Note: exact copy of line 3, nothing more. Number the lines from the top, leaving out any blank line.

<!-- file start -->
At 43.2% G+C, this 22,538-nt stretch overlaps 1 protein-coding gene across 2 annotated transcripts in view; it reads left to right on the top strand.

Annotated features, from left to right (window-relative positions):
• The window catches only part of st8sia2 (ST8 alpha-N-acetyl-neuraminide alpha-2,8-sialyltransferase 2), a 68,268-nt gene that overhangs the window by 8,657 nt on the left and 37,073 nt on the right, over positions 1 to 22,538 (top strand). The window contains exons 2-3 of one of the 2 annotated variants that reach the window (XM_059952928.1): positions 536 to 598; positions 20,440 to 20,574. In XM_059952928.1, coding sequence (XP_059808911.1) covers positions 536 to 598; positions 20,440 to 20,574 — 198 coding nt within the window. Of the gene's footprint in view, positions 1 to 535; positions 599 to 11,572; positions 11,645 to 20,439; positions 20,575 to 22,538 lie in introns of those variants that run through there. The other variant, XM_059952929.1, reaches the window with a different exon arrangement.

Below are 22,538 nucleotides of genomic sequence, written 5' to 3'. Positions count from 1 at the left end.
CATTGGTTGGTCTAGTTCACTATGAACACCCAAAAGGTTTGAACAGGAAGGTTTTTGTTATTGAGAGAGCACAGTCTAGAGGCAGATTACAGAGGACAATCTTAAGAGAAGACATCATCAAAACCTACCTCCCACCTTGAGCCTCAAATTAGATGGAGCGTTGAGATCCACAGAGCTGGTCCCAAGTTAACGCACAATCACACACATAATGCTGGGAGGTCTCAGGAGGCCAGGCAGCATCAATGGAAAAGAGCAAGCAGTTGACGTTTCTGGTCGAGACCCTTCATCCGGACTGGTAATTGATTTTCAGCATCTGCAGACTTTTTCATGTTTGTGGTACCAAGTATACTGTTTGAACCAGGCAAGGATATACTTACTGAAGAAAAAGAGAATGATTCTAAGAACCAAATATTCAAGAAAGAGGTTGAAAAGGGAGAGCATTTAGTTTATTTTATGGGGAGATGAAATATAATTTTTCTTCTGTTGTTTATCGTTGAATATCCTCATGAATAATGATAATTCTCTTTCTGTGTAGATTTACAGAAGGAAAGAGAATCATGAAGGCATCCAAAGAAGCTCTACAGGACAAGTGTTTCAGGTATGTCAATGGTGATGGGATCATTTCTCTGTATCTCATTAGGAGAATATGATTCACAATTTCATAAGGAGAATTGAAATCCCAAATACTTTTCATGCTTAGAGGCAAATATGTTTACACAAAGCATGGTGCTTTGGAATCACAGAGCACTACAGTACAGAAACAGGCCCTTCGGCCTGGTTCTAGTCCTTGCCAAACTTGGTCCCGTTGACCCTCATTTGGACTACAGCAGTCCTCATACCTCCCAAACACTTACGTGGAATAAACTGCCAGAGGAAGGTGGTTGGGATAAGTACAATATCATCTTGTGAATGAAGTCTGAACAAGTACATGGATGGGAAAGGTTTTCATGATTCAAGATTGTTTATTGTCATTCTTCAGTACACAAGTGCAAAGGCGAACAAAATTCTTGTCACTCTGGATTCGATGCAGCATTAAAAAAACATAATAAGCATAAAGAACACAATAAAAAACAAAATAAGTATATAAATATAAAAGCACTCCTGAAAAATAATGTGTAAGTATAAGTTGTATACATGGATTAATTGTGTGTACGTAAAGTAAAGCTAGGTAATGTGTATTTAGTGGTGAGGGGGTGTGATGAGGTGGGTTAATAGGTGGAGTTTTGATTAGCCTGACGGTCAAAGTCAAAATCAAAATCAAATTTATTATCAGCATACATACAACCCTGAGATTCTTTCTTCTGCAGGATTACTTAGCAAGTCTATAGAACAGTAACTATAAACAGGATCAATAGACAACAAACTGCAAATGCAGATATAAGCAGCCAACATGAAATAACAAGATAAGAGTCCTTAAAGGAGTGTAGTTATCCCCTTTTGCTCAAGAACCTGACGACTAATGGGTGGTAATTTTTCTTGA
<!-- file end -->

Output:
• The window catches only part of st8sia2 (ST8 alpha-N-acetyl-neuraminide alpha-2,8-sialyltransferase 2), a 68,268-nt gene that overhangs the window by 8,657 nt on the left and 37,073 nt on the right, over positions 1 to 22,538 (top strand). The window contains exons 2-3 of one of the 2 annotated variants that reach the window (XM_059952928.1): positions 536 to 598; positions 20,440 to 20,574. In XM_059952928.1, coding sequence (XP_059808911.1) covers positions 536 to 598; positions 20,440 to 20,574 — 198 coding nt within the window. Of the gene's footprint in view, positions 1 to 535; positions 599 to 11,572; positions 11,645 to 20,439; positions 20,575 to 22,538 lie in introns of those variants that run through there. The other variant, XM_059952929.1, reaches the window with a different exon arrangement.